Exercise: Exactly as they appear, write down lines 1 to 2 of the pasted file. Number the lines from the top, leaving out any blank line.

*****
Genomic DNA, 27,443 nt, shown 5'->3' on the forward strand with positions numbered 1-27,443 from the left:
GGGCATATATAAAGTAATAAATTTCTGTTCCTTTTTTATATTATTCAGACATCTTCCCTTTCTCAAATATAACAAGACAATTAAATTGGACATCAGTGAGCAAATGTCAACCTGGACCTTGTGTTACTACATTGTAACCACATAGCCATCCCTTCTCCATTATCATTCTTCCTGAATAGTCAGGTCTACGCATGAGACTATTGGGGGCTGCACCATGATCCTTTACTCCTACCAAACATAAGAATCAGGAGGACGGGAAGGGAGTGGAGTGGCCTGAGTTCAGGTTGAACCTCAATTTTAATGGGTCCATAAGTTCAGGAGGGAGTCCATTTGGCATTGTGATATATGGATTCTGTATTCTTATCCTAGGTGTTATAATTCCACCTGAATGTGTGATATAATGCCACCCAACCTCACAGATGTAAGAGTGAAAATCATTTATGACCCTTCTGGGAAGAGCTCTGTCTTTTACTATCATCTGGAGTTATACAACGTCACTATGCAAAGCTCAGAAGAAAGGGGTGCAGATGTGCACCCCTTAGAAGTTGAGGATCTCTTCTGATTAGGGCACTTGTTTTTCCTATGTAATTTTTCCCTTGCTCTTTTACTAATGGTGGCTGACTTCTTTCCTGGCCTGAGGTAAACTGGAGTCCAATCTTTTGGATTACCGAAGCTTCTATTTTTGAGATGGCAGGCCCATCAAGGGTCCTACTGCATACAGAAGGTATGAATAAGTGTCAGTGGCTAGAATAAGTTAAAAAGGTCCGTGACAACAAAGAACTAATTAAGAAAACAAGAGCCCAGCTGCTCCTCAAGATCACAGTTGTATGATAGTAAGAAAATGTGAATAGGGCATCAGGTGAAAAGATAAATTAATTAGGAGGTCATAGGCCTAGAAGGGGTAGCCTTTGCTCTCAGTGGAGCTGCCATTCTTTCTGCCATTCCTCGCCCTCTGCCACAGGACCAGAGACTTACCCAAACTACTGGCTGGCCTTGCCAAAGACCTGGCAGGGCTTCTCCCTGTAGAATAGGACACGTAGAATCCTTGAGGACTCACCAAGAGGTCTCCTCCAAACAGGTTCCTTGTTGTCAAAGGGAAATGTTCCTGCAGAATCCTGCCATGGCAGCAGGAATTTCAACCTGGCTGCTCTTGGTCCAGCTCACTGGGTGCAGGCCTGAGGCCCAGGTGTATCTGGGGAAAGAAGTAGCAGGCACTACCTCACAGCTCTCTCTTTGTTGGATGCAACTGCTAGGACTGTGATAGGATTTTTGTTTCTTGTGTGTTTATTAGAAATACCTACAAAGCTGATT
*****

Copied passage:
Genomic DNA, 27,443 nt, shown 5'->3' on the forward strand with positions numbered 1-27,443 from the left:
GGGCATATATAAAGTAATAAATTTCTGTTCCTTTTTTATATTATTCAGACATCTTCCCTTTCTCAAATATAACAAGACAATTAAATTGGACATCAGTGAGCAAATGTCAACCTGGACCTTGTGTTACTACATTGTAACCACATAGCCATCCCTTCTCCATTATCATTCTTCCTGAATAGTCAGGTCTACGCATGAGACTATTGGGGGCTGCACCATGATCCTTTACTCCTACCAAACATAAGAATCAGGAGGACGGGAAGGGAGTGGAGTGGCCTGAGTTCAGGTTGAACCTCAATTTTAATGGGTCCATAAGTTCAGGAGGGAGTCCATTTGGCATTGTGATATATGGATTCTGTATTCTTATCCTAGGTGTTATAATTCCACCTGAATGTGTGATATAATGCCACCCAACCTCACAGATGTAAGAGTGAAAATCATTTATGACCCTTCTGGGAAGAGCTCTGTCTTTTACTATCATCTGGAGTTATACAACGTCACTATGCAAAGCTCAGAAGAAAGGGGTGCAGATGTGCACCCCTTAGAAGTTGAGGATCTCTTCTGATTAGGGCACTTGTTTTTCCTATGTAATTTTTCCCTTGCTCTTTTACTAATGGTGGCTGACTTCTTTCCTGGCCTGAGGTAAACTGGAGTCCAATCTTTTGGATTACCGAAGCTTCTATTTTTGAGATGGCAGGCCCATCAAGGGTCCTACTGCATACAGAAGGTATGAATAAGTGTCAGTGGCTAGAATAAGTTAAAAAGGTCCGTGACAACAAAGAACTAATTAAGAAAACAAGAGCCCAGCTGCTCCTCAAGATCACAGTTGTATGATAGTAAGAAAATGTGAATAGGGCATCAGGTGAAAAGATAAATTAATTAGGAGGTCATAGGCCTAGAAGGGGTAGCCTTTGCTCTCAGTGGAGCTGCCATTCTTTCTGCCATTCCTCGCCCTCTGCCACAGGACCAGAGACTTACCCAAACTACTGGCTGGCCTTGCCAAAGACCTGGCAGGGCTTCTCCCTGTAGAATAGGACACGTAGAATCCTTGAGGACTCACCAAGAGGTCTCCTCCAAACAGGTTCCTTGTTGTCAAAGGGAAATGTTCCTGCAGAATCCTGCCATGGCAGCAGGAATTTCAACCTGGCTGCTCTTGGTCCAGCTCACTGGGTGCAGGCCTGAGGCCCAGGTGTATCTGGGGAAAGAAGTAGCAGGCACTACCTCACAGCTCTCTCTTTGTTGGATGCAACTGCTAGGACTGTGATAGGATTTTTGTTTCTTGTGTGTTTATTAGAAATACCTACAAAGCTGATT